I guess it’s the same with any new creature (pet!) – you need to learn about it and adapt your behaviour to theirs. Why wasn’t it the same when we had cats? I guess because I’d had cats as a child so knew what to expect from them – not a lot, they’re in control!
In general, cats come in, eat food, sleep, go out, hunt, come in, eat food, sleep all on an endless cycle. They’re only demanding when they want food and then they try every trick in the book to trip you up or annoy you so much that you feed them just to shut them up. Yes, we have one cat who likes to talk – Jingles. He is constantly ‘talking’ to us. As endearing as it can be – it’s also very annoying and at times pitiful. Actually, I have to be careful talking about the cats – they’re officially my daughters and so she’s very protective of them and shields any negative comments. We love them really!
Anyway, back to cat’s health – in general they’re robust creatures. Bar a visit to get a leg gash repaired and monthly flea treatments they’re pretty healthy and they come and go on their own terms.
Chickens, however, worry me. Maybe it’s because they’re relatively new to the household or because I can’t ask a neighbour what to do if I have issues or maybe it’s just because they’re prey animals and so hide illnesses until it’s too late. Whichever it is, it’s made me hypersensitive to the slightest change in behaviour.
Cho, is our biggest and youngest bird and our prettiest (oh, I feel harsh saying that – you’re not supposed to have favourites!). After Tonk’s demise I’m especially wary of anything Cho does out of the ordinary. Afterall Luna and Ginny have been around longer and Ginny has made it through some illnesses so they’ve shown their toughness.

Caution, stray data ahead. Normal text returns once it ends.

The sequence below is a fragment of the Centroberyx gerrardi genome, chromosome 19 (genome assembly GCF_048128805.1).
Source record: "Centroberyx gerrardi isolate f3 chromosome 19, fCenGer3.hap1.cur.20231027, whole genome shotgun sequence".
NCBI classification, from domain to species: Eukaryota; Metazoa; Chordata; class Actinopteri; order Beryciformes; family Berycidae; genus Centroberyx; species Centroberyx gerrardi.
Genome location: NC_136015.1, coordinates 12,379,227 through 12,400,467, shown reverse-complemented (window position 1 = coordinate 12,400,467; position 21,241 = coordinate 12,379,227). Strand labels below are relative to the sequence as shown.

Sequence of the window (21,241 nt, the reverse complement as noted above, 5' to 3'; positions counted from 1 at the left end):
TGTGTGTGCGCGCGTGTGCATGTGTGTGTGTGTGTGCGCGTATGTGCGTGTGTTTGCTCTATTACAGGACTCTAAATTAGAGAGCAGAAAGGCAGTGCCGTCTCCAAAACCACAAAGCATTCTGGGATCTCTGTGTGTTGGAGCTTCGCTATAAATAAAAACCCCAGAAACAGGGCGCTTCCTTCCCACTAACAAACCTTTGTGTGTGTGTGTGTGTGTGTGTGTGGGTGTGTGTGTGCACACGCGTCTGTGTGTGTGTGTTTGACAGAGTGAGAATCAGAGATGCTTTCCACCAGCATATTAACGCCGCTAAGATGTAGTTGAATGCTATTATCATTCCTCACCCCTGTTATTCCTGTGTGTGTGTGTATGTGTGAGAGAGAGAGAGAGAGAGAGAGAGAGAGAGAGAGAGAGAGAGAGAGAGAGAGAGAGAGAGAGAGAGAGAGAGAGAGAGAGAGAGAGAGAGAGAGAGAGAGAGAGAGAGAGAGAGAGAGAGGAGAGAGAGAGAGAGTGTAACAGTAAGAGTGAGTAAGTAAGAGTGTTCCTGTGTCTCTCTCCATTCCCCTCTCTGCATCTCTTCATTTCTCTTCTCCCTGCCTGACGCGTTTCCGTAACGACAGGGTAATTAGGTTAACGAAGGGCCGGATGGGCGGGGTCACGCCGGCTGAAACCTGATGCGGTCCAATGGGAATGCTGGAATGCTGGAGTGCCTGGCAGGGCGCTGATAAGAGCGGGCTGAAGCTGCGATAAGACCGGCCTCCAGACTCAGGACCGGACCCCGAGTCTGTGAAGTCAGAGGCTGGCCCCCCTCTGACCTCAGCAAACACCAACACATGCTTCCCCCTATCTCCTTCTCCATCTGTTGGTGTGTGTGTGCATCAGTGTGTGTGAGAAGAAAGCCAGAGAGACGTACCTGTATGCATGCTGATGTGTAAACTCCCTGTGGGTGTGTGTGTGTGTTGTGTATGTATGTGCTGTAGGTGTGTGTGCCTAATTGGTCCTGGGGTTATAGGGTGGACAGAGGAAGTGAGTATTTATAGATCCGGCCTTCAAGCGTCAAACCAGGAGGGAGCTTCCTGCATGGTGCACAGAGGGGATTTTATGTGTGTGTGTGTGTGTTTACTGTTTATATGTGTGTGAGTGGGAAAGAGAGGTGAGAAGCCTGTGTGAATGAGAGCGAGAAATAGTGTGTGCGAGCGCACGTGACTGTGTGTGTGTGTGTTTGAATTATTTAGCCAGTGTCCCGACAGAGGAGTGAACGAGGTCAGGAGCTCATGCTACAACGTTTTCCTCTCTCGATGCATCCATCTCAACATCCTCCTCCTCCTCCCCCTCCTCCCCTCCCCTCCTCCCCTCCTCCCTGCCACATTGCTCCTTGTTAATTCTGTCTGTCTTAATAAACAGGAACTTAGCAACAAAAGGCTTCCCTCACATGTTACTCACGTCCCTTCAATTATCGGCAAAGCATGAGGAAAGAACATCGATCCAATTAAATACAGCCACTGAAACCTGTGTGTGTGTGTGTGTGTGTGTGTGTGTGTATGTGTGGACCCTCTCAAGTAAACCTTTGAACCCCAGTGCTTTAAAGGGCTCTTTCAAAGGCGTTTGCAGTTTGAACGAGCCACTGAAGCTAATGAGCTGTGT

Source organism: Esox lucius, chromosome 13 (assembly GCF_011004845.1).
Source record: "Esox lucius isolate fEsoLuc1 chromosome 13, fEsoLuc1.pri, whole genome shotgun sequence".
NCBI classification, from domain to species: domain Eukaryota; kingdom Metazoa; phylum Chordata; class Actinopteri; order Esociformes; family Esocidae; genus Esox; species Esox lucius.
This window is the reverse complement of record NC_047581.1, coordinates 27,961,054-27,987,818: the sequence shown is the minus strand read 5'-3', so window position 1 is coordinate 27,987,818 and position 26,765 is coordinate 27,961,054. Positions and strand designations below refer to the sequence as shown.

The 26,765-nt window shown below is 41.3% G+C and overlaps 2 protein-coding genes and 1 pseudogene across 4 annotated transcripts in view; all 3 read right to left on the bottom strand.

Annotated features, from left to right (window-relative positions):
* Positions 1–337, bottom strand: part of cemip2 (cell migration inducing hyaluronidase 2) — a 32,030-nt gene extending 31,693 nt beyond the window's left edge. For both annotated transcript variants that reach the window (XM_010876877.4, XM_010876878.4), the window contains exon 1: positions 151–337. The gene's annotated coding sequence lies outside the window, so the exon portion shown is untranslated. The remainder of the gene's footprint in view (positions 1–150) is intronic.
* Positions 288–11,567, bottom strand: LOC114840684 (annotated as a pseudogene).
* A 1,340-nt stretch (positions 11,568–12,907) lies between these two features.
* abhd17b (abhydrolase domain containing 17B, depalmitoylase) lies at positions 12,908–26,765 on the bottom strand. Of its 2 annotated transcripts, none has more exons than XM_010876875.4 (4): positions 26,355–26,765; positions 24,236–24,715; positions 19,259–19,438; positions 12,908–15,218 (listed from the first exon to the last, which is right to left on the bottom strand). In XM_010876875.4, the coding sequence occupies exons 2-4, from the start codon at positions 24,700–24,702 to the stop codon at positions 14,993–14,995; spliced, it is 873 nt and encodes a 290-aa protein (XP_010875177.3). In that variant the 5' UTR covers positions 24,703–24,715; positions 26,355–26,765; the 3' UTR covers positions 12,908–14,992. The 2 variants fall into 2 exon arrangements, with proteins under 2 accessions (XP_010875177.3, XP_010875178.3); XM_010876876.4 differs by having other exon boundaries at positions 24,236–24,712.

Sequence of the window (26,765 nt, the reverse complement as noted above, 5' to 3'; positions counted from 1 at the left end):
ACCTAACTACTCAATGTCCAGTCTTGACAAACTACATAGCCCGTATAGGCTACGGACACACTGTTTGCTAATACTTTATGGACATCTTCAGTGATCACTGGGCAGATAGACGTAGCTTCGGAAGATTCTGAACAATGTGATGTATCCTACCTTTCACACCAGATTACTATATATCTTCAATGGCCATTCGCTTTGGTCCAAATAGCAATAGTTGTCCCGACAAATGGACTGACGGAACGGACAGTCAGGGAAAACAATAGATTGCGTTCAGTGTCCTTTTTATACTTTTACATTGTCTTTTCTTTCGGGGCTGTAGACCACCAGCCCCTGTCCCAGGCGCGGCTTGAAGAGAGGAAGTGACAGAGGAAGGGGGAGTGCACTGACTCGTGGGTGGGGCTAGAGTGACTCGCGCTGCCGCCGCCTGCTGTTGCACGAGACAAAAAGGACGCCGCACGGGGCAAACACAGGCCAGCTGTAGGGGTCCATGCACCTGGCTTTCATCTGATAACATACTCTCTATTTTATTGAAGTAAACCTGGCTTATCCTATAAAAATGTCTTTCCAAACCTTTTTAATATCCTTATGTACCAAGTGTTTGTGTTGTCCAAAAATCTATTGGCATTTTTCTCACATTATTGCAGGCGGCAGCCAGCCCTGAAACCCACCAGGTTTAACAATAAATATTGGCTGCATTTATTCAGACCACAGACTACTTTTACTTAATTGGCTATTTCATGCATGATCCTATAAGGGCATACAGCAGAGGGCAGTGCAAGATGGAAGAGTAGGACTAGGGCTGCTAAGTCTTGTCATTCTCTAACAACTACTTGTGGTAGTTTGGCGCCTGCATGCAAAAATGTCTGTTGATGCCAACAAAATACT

Cho has had some fleeting moments of inactivity which always sets me worrying. Maybe as a heavier bird she likes to take it easier and rest at little, rather than the relentless scratching and foraging of her comrades. Maybe as a more select hybrid she has a more delicate constitution? She has had a couple of phases of laying soft eggs, this will usually last for 4-5 days and then she gets her rhythm back. As a bigger bird, does she need more grit in her diet? I try to make it available constantly, although find it hard to keep in the bowl as the chickens do like to step on their food bowls and tip everything all over the floor (good job they like to forage!) Cho’s inactivity definitely coincides with her producing soft-shelled eggs, so her body must be telling her to sit and take it easy until it’s produced. I imagine it’s a wierd feeling to pass something soft through your system when you’re used to moving hard objects. It’s just always un-nerving and gives me a restless night of worry.
As with Tonk’s death, I’ll never know all the answers. I can only observe, search, research and deal with what I see. I just wish I didn’t have to have the worry to go with it.